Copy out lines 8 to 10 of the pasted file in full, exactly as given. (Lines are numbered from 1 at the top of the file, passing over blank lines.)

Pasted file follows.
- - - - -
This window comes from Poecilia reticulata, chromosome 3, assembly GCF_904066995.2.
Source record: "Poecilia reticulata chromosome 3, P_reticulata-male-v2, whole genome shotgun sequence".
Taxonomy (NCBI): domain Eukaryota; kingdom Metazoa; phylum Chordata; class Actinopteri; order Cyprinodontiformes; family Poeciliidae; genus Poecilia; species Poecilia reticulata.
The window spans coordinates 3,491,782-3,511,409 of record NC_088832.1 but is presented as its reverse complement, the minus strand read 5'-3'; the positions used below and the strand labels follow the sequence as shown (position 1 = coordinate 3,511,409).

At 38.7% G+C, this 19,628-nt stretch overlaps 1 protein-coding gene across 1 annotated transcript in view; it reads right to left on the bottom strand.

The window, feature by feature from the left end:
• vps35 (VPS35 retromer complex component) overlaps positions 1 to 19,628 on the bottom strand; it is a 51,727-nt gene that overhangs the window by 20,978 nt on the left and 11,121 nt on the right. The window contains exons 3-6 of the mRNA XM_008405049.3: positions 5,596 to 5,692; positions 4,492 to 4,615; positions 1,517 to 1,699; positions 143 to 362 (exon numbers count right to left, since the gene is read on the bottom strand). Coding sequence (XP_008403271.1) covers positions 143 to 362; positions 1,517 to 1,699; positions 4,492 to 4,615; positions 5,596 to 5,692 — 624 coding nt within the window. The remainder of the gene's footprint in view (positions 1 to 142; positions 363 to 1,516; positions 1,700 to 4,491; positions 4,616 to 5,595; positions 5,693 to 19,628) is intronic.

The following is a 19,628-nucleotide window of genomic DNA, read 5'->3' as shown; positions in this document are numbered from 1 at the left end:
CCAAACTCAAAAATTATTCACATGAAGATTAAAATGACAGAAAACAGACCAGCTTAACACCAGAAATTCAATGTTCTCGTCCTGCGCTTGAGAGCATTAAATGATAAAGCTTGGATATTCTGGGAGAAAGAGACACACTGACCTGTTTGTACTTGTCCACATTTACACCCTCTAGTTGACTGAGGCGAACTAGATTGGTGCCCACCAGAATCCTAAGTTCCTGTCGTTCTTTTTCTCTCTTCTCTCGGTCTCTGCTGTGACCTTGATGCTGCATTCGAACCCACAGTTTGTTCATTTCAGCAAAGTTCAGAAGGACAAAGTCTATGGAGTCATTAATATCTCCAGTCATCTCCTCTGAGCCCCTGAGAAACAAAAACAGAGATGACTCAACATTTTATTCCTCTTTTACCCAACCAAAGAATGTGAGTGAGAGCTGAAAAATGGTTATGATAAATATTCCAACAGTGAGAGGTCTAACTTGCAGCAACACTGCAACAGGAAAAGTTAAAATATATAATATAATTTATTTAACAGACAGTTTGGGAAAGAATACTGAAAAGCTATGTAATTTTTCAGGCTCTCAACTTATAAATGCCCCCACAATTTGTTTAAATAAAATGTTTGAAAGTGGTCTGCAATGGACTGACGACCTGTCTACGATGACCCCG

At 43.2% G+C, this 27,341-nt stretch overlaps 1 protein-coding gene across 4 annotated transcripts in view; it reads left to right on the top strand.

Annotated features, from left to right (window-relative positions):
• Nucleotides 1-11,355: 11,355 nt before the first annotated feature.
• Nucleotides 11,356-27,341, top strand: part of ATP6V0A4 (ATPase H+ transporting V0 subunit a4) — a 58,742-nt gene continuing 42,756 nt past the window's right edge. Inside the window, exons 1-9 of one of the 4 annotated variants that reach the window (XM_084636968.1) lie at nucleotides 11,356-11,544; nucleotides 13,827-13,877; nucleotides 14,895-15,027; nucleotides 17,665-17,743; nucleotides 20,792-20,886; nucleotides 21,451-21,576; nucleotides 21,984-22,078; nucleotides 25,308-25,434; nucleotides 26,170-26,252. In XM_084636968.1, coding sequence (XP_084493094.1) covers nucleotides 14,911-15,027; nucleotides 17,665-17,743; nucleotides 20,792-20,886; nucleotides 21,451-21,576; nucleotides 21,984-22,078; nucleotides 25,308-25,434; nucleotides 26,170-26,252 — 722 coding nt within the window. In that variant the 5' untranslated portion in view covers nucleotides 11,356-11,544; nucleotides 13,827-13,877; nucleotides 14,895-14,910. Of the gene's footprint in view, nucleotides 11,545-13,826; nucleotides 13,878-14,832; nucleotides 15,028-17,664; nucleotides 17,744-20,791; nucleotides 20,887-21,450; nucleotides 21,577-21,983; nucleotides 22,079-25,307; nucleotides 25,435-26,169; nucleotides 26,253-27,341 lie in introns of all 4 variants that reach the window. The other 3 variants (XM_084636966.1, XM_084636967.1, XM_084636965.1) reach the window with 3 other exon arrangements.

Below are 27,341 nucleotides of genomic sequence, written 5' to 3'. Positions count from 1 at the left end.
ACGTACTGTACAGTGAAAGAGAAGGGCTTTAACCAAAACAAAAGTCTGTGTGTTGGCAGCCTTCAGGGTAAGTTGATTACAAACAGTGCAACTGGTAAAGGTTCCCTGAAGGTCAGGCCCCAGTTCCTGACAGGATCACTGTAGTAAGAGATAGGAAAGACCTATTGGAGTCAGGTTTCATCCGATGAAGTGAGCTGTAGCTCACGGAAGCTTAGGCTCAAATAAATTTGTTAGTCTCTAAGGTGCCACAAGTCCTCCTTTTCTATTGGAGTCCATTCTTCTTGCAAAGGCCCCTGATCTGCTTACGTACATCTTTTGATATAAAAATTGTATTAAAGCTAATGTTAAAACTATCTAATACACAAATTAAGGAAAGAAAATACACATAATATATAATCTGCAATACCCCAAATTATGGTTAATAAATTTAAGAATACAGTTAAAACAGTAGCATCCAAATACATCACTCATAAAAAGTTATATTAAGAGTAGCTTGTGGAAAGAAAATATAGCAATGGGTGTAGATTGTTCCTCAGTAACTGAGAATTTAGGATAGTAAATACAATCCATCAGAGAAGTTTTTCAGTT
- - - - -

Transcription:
The following is a 19,628-nucleotide window of genomic DNA, read 5'->3' as shown; positions in this document are numbered from 1 at the left end:
CCAAACTCAAAAATTATTCACATGAAGATTAAAATGACAGAAAACAGACCAGCTTAACACCAGAAATTCAATGTTCTCGTCCTGCGCTTGAGAGCATTAAATGATAAAGCTTGGATATTCTGGGAGAAAGAGACACACTGACCTGTTTGTACTTGTCCACATTTACACCCTCTAGTTGACTGAGGCGAACTAGATTGGTGCCCACCAGAATCCTAAGTTCCTGTCGTTCTTTTTCTCTCTTCTCTCGGTCTCTGCTGTGACCTTGATGCTGCATTCGAACCCACAGTTTGTTCATTTCAGCAAAGTTCAGAAGGACAAAGTCTATGGAGTCATTAATATCTCCAGTCATCTCCTCTGAGCCCCTGAGAAACAAAAACAGAGATGACTCAACATTTTATTCCTCTTTTACCCAACCAAAGAATGTGAGTGAGAGCTGAAAAATGGTTATGATAAATATTCCAACAGTGAGAGGTCTAACTTGCAGCAACACTGCAACAGGAAAAGTTAAAATATATAATATAATTTATTTAACAGACAGTTTGGGAAAGAATACTGAAAAGCTATGTAATTTTTCAGGCTCTCAACTTATAAATGCCCCCACAATTTGTTTAAATAAAATGTTTGAAAGTGGTCTGCAATGGACTGACGACCTGTCTACGATGACCCCG

At 43.2% G+C, this 27,341-nt stretch overlaps 1 protein-coding gene across 4 annotated transcripts in view; it reads left to right on the top strand.